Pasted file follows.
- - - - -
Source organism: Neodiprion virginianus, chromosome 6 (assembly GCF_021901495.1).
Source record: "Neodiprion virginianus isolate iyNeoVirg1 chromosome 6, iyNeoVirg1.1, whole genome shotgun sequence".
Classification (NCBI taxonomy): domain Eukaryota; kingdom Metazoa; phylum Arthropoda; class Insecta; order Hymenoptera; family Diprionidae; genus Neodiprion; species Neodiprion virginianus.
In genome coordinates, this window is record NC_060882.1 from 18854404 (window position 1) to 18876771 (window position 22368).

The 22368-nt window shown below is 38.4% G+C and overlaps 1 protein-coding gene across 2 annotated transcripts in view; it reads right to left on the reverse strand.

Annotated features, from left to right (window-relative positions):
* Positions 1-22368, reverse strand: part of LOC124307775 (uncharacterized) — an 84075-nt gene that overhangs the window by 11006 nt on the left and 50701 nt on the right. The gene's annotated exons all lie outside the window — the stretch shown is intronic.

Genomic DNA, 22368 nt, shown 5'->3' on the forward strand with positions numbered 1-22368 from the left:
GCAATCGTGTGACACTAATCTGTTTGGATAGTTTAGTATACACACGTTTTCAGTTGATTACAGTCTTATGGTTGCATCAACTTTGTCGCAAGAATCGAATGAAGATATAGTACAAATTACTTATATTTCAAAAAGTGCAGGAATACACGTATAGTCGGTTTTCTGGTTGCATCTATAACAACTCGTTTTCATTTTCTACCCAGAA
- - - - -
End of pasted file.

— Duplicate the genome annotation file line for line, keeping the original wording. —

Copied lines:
Source organism: Neodiprion virginianus, chromosome 6 (assembly GCF_021901495.1).
Source record: "Neodiprion virginianus isolate iyNeoVirg1 chromosome 6, iyNeoVirg1.1, whole genome shotgun sequence".
Classification (NCBI taxonomy): domain Eukaryota; kingdom Metazoa; phylum Arthropoda; class Insecta; order Hymenoptera; family Diprionidae; genus Neodiprion; species Neodiprion virginianus.
In genome coordinates, this window is record NC_060882.1 from 18854404 (window position 1) to 18876771 (window position 22368).

The 22368-nt window shown below is 38.4% G+C and overlaps 1 protein-coding gene across 2 annotated transcripts in view; it reads right to left on the reverse strand.

Annotated features, from left to right (window-relative positions):
* Positions 1-22368, reverse strand: part of LOC124307775 (uncharacterized) — an 84075-nt gene that overhangs the window by 11006 nt on the left and 50701 nt on the right. The gene's annotated exons all lie outside the window — the stretch shown is intronic.

Genomic DNA, 22368 nt, shown 5'->3' on the forward strand with positions numbered 1-22368 from the left:
GCAATCGTGTGACACTAATCTGTTTGGATAGTTTAGTATACACACGTTTTCAGTTGATTACAGTCTTATGGTTGCATCAACTTTGTCGCAAGAATCGAATGAAGATATAGTACAAATTACTTATATTTCAAAAAGTGCAGGAATACACGTATAGTCGGTTTTCTGGTTGCATCTATAACAACTCGTTTTCATTTTCTACCCAGAA